- …not responsibility of government to take away choice from consumers
- …”big brother” attempt to protect people from “evil” traders and forex hedge funds
- …stay out of trying to run my personal life
In at least 25 of the comments, the public is arguing that the new rules, specifically lower leverage, will drive traders offshore to overseas brokers who may or may not be regulated. Further, a major argument is that the forex industry in the United States will essentially cease altogether as a result of traders moving their forex activities offshore. Comments regarding this offshore threat include:
- …will send business to London and unregulated offshore markets
- …consumers will take accounts offshore
- …will drive smaller guys out of markets entirely or to offshore, unregulated brokers
- …when traders move accounts offshore, CFTC and NFA will have no control of clients’ trading
- …I’ve already moved my account offshore
- …people will do business with offshore brokers
In terms of the new regulation proposal as a whole, some people support more industry regulation while others are against the idea entirely. Bradford Smith writes,
I feel that regulation of firms is needed…regulation is needed to help people understand the risks such as risk disclosure. [Regulating] the retail forex market in a similar fashion to how commodities and futures are regulated is a good idea. Stopping companies from trading against their clients is a high priority issue that needs to be stopped.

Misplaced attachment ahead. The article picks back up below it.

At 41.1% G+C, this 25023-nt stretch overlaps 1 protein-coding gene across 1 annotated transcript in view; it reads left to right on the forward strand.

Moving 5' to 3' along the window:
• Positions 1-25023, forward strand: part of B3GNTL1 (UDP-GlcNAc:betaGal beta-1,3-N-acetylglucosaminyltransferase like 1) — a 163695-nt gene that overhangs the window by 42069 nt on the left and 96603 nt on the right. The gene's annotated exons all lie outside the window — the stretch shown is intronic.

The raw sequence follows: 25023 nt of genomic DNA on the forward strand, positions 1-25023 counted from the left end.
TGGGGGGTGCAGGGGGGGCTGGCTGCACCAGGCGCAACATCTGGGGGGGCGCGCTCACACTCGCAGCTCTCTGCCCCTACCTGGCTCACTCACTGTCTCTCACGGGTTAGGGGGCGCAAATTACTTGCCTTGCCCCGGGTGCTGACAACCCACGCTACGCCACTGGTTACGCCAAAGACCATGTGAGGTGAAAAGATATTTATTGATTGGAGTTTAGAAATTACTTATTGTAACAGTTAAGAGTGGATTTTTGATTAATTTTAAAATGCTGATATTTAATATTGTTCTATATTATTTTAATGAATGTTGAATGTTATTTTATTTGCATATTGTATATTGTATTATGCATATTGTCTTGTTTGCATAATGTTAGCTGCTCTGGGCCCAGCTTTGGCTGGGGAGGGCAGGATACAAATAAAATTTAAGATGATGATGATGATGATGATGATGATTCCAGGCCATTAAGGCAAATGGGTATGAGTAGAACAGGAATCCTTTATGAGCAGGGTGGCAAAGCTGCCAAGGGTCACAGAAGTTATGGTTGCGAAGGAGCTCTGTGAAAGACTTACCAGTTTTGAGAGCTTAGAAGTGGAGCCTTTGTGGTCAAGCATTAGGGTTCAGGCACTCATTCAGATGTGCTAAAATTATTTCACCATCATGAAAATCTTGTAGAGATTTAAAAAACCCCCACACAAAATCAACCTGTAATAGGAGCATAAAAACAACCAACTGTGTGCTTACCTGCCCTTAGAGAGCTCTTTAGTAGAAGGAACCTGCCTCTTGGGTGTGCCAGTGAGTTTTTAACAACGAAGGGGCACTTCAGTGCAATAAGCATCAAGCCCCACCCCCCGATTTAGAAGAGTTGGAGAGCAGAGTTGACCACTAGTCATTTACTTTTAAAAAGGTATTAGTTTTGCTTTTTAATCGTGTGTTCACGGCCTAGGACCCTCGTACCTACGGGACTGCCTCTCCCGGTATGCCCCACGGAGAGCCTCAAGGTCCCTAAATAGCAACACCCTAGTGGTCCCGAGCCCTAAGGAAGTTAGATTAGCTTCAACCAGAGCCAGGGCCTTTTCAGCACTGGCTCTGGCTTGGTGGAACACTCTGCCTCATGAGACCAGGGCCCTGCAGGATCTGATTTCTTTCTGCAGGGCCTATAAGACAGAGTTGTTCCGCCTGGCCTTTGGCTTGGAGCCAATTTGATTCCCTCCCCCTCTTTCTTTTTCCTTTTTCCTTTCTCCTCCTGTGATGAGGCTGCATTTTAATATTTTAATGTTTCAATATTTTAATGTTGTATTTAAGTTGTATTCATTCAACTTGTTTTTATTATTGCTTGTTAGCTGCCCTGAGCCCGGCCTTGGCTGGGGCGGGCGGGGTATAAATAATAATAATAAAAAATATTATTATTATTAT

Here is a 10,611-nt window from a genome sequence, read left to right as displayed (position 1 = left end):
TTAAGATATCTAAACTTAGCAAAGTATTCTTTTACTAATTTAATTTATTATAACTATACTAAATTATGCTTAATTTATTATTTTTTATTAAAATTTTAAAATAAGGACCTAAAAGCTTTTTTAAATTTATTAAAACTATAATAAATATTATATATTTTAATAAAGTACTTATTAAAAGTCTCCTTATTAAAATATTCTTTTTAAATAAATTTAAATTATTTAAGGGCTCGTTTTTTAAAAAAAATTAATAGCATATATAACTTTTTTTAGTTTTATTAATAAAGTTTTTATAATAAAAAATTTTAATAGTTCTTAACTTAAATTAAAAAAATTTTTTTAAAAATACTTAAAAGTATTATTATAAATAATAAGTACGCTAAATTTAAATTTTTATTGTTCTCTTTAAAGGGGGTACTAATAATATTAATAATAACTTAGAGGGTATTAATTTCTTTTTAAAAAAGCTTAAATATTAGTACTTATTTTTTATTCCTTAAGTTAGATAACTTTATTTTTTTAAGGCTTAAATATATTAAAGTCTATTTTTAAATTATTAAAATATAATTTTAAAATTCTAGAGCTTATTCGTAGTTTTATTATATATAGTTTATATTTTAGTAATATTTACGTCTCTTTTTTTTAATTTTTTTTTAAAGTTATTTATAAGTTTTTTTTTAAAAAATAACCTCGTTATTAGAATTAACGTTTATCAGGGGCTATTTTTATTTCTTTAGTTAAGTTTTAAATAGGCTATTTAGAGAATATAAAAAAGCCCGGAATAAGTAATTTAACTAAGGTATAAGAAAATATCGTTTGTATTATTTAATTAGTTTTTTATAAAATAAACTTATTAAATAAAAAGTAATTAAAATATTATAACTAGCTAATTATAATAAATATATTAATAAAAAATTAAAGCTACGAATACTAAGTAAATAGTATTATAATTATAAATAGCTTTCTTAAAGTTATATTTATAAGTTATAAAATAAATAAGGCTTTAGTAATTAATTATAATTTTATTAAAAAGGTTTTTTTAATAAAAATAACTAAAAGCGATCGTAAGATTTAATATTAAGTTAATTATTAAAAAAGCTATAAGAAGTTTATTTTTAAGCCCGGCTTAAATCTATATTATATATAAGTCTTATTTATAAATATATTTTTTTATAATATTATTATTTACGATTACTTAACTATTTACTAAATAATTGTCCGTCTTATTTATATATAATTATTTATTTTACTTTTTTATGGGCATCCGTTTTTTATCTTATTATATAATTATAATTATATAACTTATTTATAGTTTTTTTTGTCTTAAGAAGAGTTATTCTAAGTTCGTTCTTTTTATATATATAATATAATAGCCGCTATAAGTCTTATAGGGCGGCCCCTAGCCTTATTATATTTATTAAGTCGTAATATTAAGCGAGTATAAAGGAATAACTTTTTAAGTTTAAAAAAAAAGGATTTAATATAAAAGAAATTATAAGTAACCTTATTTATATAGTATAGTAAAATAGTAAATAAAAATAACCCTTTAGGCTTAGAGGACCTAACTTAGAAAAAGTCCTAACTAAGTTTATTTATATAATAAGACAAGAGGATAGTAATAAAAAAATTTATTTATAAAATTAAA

John M. Bland, on the other hand, who views the proposal as “unfair”, writes,
…the CFTC has done a lot in recent years to correct many of the problems in the industry…this decision is unfair and anti-competitive.
Other comments regarding opposition to the proposal and/or government interference include:
- …new rules will destroy US financial firms business and lead to loss of thousands of jobs during the worst economy in decades
- …regulation should be aimed at encouraging economic growth and innovation vs. restricting it
- …against proposal
- …how did forex regulation get in the Farm Bill?
- …whoever initiated proposal has no knowledge of forex…this rule is utter nonsense…rules for forex in the USA are already quite strict
- …you are busybody bureaucrats with intrusive minds…you are interested in only one thing: bureaucratic power and complete control of every microscopic aspect of life…you are monsters
- …rules will harm people who make an honest living trading currency
- …important to educate and inform, not regulate and ban
- …proposal is a disaster-in-warning for traders
- …if it ain’t broke, don’t fix it